Find out more about repaying your student loan.Link opens in a new window

Your career

Cyber security professionals are in high demand by businesses worldwide, meaning you’ll have access to a wealth of potential career routes in a highly mobile profession when you graduate.

Career paths could include technical, managerial, and strategic paths in public, private, or charity sectors; enabling social services, commerce, healthcare, transportation, environmental protection and more generally, a secure digital society.

Early career roles could include:

  • Network Security Administrator
  • Forensic Analyst
  • Threat Analyst
  • Penetration Tester
  • Secure Software Developer
  • Junior Consultant
  • Audit Compliance
  • Technical Consultant

Later career roles could include:

  • Security Architect
  • Security Assessor
  • Security Analyst
  • Incident Response Coordinator
  • Cyber Security Consultant
  • Chief Information Security Officer

Helping you find the right career

Our department has a dedicated professionally qualified Senior Careers Consultant to support you. They offer impartial advice and guidance, together with workshops and events throughout the year. Previous examples of workshops and events include:

  • Career planning for WMG students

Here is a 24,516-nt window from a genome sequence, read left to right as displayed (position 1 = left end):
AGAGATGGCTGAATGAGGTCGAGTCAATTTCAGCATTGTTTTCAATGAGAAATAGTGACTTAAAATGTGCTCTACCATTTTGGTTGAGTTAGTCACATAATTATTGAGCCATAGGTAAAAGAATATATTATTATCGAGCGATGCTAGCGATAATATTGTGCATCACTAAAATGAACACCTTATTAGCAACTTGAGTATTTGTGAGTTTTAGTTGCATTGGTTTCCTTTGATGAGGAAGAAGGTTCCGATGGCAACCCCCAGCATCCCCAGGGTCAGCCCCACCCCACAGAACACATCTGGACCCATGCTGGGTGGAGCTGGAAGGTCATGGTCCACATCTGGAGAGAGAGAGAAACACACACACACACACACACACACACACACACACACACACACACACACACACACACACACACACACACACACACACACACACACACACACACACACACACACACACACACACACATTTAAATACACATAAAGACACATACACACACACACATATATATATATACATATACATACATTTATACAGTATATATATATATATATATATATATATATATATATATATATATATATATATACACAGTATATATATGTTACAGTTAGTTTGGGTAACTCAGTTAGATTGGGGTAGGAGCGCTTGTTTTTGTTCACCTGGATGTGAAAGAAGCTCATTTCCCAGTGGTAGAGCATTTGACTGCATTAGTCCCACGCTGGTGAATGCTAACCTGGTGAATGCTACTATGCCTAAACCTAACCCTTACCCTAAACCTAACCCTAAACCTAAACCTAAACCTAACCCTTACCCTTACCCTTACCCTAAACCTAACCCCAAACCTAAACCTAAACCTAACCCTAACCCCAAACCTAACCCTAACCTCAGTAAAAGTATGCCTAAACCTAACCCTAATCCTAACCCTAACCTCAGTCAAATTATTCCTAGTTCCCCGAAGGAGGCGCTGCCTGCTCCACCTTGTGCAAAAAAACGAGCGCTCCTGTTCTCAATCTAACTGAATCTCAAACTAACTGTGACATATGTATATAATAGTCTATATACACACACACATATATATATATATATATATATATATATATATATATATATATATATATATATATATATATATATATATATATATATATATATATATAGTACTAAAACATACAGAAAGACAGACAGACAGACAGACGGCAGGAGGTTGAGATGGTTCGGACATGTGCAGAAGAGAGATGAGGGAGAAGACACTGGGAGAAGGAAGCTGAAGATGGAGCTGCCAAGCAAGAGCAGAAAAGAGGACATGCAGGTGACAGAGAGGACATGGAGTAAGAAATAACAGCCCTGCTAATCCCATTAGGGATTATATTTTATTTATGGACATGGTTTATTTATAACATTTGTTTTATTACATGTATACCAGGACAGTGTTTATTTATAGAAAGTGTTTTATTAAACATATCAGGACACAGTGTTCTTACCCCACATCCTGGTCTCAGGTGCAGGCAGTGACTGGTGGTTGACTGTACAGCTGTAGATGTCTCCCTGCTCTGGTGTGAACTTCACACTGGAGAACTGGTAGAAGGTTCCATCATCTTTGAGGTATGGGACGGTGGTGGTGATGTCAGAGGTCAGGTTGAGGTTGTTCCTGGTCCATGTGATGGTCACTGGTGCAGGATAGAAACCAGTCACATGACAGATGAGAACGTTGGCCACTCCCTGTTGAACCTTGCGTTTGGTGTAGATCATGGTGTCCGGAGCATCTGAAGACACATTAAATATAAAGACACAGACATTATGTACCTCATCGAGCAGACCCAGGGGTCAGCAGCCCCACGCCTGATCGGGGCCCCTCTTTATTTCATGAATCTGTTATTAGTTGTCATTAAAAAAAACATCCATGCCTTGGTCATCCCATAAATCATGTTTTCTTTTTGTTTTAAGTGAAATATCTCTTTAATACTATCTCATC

• Options in Engineering
  • Warwick careers fairs throughout the year
  • Effective Applications for WMG students
  • Researching Employers for WMG students

Find out more about careers support at Warwick.

WMG at Warwick

Having forged strong links with global companies through 40 years of collaborative research and development, we really understand the global market you’ll be operating in, and have designed our programmes to match.

Find out more about us on our websiteLink opens in a new window


Our courses


Related degrees

Life at Warwick

Within a close-knit community of staff and students from all over the world, discover a campus alive with possibilities. A place where all the elements of your student experience come together in one place. Our supportive, energising, welcoming space creates the ideal environment for forging new connections, having fun and finding inspiration.

Keep exploring life at Warwick

Find out how to apply to us, ask your questions, and find out more.

Warwick Accommodation

Finding the right accommodation is key to helping you settle in quickly.

We have 12 self-catering undergraduate halls of residence on campus.